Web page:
A study completed last week by the Oregon Liquor Control Commission and submitted to state legislators shows that the level of oversupply in the Oregon market is so high that existing stocks could supply 6.5 years of current demand, The Oregonian reports.
The report was compiled over the last three years of growing and two years of legal sales. Regulators wanted to stay in touch with how the market was developing and identify what policies may need to be adjusted. A previous audit by the Oregon Health Authority showed that regulators were not staying up on inspections or doing enough to prevent the diversion of cannabis product to the illicit market.
Demand consisted of about half of the cannabis produced between July 2017 and June 2018, which was 2,000 metric tons (4.4 million pounds). If licenses continue to be approved as expected, Oregon is expected to produce 4,000 metric tons (nearly 9 million pounds) of cannabis by June 2019.
The main problem created by this oversupply, for the cannabis industry, is plunging prices.
Other interesting data from the report: cannabis sold in legal adult-use stores only consists of about 45 percent of the amount actually consumed in the state by end users. The rest comes from a variety of sources, including legal home grows, medical dispensaries and the illicit market. Medical patients are starting to transition to adult-use stores as well, and the state’s medical cannabis program is shrinking.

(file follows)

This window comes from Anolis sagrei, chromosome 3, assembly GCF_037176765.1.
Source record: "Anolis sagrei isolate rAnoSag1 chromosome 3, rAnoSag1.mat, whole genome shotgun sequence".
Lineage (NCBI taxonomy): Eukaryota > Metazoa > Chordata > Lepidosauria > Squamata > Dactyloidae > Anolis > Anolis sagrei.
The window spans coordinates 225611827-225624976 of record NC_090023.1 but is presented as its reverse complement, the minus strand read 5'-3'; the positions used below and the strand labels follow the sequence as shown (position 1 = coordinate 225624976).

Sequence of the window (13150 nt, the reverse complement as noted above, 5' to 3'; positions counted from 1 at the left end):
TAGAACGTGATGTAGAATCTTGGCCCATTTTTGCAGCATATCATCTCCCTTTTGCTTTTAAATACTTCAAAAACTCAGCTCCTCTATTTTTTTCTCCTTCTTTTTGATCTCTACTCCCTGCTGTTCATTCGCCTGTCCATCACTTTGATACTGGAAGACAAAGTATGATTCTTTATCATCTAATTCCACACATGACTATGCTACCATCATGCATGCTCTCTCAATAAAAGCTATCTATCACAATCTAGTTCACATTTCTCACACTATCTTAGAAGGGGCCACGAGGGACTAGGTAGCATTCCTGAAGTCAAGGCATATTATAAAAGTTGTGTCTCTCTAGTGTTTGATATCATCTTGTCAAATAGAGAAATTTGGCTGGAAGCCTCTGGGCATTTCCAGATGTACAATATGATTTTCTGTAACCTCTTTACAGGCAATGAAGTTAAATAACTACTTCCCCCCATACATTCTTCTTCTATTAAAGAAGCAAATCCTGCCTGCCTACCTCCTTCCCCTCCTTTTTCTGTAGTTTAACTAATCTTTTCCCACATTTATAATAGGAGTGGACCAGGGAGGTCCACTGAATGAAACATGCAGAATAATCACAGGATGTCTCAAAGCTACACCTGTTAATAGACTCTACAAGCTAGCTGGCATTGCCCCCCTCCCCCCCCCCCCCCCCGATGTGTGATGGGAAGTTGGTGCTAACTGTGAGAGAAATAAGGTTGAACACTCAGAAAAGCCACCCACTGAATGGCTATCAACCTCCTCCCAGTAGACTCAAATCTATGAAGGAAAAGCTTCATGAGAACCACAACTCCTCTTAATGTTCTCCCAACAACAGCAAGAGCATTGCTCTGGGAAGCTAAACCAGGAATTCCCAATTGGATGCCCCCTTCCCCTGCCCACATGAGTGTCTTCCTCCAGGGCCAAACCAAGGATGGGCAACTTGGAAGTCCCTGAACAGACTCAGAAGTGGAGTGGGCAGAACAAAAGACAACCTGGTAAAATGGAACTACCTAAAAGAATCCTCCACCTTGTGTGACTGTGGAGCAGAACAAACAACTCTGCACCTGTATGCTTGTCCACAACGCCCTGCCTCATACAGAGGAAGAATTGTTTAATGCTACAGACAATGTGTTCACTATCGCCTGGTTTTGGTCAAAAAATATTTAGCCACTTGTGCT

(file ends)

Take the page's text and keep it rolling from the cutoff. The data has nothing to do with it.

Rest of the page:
Analysts do not believe that there is one clear path on the issue, such as capping producer licenses. Should the federal government legalize interstate commerce of cannabis, for instance, Oregon’s oversupply could suddenly be worth a lot of money once shipped around the U.S.
There is currently a bill in the Oregon legislature that hopes to establish interstate cannabis commerce, though it may not accomplish much without federal legalization.
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